Polish Albums (ZPAV)[92] 22
Portuguese Albums (AFP)[93] 11
Scottish Albums (OCC)[94] 3
Slovak Albums (ČNS IFPI)[95] 34
Swedish Albums (Sverigetopplistan)[96] 24
Spanish Albums (PROMUSICAE)[97] 12
Swiss Albums (Schweizer Hitparade)[98] 7
UK Albums (OCC)[99] 5
US Billboard 200[68] 2
US Top Alternative Albums (Billboard)[69] 1

Release historyEdit

Release dates and formats for If I Can't Have Love, I Want Power
Region Date Format(s) Version Label Ref.
Various August 27, 2021 Standard Capitol [37]
United States
  • CD
  • vinyl
Walmart bonus [100]
Brazil October 22, 2021 CD Standard Universal Music Brasil [101]
Various January 3, 2022
  • Digital download
  • streaming
Extended Capitol [102]

FootnotesEdit

  1. ^ This is the uncensored cover artwork of the album, used for its standard editions. A censored cover is also available for the album's digital copies only, in which the right hand of the baby covers Halsey's exposed left nipple.[1]
  2. ^ Halsey's pronouns are she/her and they/them. This article uses she/her pronouns for consistency.

ReferencesEdit

  1. ^ a b Ehrlich, Brenna (July 7, 2021). "Halsey Reveals 'Madonna and Whore'-Inspired Cover for 'If I Can't Have Love, I Want Power'". Rolling Stone. Retrieved July 15, 2021.
  2. ^ "Halsey - If I Can't Have Love, I Want Power". Indie Hoy (in Spanish). October 13, 2021. Retrieved March 8, 2022.
  3. ^ "'Halsey: If I Can't Have Love, I Want Power' Presents Pomp And Circumstance (And Plenty Of Skin)". Decider. October 15, 2021. Retrieved March 8, 2022.
  4. ^ "With If I Can't Have Love, I Want Power, Halsey Crafts Her Own Mythology". Consequence. August 25, 2021. Retrieved March 8, 2022.
  5. ^ a b c d e Fowler, Bella (July 8, 2021). "Singer Halsey poses topless on striking new album cover". NewsComAu. Retrieved July 15, 2021.
  6. ^ a b Mamo, Heran (August 10, 2021). "Halsey Proudly Shows Off Stretch Marks Weeks After Giving Birth: 'This Is What It Look Like'". Billboard. Retrieved August 11, 2021.
  7. ^ "Halsey – Hot 100 Chart History". Billboard. Retrieved August 11, 2021.
  8. ^ "Bring Me The Horizon co-wrote Halsey's song on 'Birds of Prey' soundtrack". January 14, 2020.
  9. ^ Ting, Jasmine (January 25, 2021). "Halsey Cancels the 'Manic' World Tour". Paper. Retrieved August 12, 2021.
  10. ^ Lavin, Will (June 28, 2021). "Halsey announces new album produced by Trent Reznor and Atticus Ross". NME. Retrieved July 1, 2021.
  11. ^ Tate, Sarah (June 28, 2021). "Halsey Announces New Album Produced By Trent Reznor, Atticus Ross". iHeartRadio. Retrieved June 29, 2021.
  12. ^ Kaufman, Gil (June 28, 2021). "Halsey Announces Trent Reznor & Atticus Ross-Produced Fourth Album, Teases Snippet". Billboard. Retrieved June 29, 2021.
  13. ^ Halsey [@halsey] (July 7, 2021). "If I Can't Have Love, I Want Power August 27, 2021 LoveAndPower.com" (Tweet). Retrieved July 7, 2021 – via Twitter.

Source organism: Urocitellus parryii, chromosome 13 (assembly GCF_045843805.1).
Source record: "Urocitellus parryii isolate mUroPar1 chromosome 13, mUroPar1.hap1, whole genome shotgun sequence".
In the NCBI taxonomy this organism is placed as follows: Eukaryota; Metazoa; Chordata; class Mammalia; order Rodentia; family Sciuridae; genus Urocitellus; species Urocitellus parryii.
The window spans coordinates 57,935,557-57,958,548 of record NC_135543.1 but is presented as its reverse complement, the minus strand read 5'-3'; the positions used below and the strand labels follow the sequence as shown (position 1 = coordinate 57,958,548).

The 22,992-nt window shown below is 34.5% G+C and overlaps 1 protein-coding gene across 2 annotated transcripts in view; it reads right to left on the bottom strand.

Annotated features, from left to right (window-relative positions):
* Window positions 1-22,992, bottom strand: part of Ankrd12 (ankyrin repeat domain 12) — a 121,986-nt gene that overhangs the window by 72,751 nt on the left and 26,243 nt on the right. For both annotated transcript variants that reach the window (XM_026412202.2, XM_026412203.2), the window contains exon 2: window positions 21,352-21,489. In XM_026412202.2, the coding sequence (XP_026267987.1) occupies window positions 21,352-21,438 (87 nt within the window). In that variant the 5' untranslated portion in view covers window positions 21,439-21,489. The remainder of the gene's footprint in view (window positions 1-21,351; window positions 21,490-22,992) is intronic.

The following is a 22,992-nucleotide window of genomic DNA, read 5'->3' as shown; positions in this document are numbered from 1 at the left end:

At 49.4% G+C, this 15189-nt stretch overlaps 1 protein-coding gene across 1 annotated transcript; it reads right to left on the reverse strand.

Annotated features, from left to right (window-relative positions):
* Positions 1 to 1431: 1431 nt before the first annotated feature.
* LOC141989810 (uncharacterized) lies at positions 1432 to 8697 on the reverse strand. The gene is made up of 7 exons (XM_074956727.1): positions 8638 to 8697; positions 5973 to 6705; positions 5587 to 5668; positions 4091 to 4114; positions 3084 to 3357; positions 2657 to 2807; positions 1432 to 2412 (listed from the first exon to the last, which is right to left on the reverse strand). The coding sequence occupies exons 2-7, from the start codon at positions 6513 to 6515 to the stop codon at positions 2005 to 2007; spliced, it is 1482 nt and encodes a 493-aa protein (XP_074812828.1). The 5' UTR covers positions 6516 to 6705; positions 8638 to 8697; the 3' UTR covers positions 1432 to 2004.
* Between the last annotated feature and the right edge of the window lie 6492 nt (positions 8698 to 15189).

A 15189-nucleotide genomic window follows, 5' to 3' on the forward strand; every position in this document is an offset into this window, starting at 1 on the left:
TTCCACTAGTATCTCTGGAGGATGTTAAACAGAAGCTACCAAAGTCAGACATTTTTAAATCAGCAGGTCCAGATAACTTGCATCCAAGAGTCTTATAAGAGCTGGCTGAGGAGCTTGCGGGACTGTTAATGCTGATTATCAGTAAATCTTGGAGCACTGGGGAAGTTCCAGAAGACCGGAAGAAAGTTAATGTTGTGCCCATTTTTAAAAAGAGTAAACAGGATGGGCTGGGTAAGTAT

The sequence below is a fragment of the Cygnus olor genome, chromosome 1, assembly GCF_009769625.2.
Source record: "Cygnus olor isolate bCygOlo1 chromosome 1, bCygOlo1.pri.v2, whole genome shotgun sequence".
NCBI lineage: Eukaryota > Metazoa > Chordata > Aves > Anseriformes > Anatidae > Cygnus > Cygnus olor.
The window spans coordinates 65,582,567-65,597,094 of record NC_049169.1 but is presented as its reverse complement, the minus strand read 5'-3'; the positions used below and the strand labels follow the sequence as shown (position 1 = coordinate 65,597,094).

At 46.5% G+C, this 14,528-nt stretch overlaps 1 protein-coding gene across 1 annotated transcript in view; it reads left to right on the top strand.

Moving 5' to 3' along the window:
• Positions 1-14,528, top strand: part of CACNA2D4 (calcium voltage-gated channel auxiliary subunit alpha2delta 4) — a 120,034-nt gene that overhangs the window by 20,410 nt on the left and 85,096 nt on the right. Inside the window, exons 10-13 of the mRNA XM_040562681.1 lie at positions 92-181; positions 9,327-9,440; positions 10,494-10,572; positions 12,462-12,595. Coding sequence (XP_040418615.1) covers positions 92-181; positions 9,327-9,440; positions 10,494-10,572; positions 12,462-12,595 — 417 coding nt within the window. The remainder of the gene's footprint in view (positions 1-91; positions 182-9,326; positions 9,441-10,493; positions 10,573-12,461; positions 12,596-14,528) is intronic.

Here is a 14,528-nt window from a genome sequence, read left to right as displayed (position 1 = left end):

14. ^ "Halsey nurses newborn baby Ender for World Breastfeeding Week". Yahoo!.com. August 4, 2021. Retrieved August 9, 2021.
  15. ^ Ehrlich, Brenna (July 7, 2021). "Halsey Reveals 'Madonna and Whore'-Inspired Cover for 'If I Can't Have Love, I Want Power'". Rolling Stone. Retrieved July 7, 2021.
  16. ^ a b c Young, Alex (July 7, 2021). "Halsey Reveals Cover Art for New Album If I Can't Have Love, I Want Power". Consequence of Sound. Retrieved July 7, 2021.
  17. ^ a b c d e f Moore, Sam (August 11, 2021). "Halsey shares tracklist for new album 'If I Can't Have Love, I Want Power'". NME. Archived from the original on August 11, 2021. Retrieved August 12, 2021.
  18. ^ a b Pareles, Jon (August 26, 2021). "Backed by Nine Inch Nails, Halsey Connects Past and Future". The New York Times. ISSN 0362-4331. Retrieved August 27, 2021.
  19. ^ a b c Morton, Luke (August 27, 2021). "Album review: Halsey – If I Can't Have Love, I Want Power". Kerrang!. Retrieved August 31, 2021.
  20. ^ Halsey (September 1, 2021). "Halsey x Trent Reznor x Atticus Ross In Conversation from Capitol Studios". YouTube. Retrieved September 1, 2021.
  21. ^ a b c d e f g Oleinik, Marie (August 27, 2021). "On the bold and ambitious If I Can't Have Love, I Want Power, Halsey gets both". The Line of Best Fit. Retrieved August 27, 2021.
  22. ^ Chris, DeVille (August 25, 2021). "Premature Evaluation: Halsey If I Can't Have Love, I Want Power". Stereogum. Retrieved August 25, 2021.
  23. ^ a b c d e Brown, Helen (August 26, 2021). "Halsey's fourth album is a grunge-pop whoosh of tormented sonic melodrama – review". The Independent. Retrieved August 26, 2021.
  24. ^ a b c d Jenkins, Craig (August 28, 2021). "Halsey's Rock Album Is Perfect Alchemy". Vulture. Retrieved September 1, 2021.
  25. ^ a b Kennedy, Mark (August 25, 2021). "Review: Halsey (Nine Inch) nails a terrific new direction". Associated Press. Retrieved August 25, 2021.
  26. ^ a b c "Halsey's New Nine Inch Nails Produced Album Turns Her Into a Rock Star". Spin. August 25, 2021. Retrieved August 26, 2021.
  27. ^ Pappis, Konstantinos (August 30, 2021). "Album Review: Halsey, 'If I Can't Have Love, I Want Power'". Our Culture Mag. Retrieved September 1, 2021.
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  102. ^ Digital formats for If I Can't Have Love, I Want Power (Extended):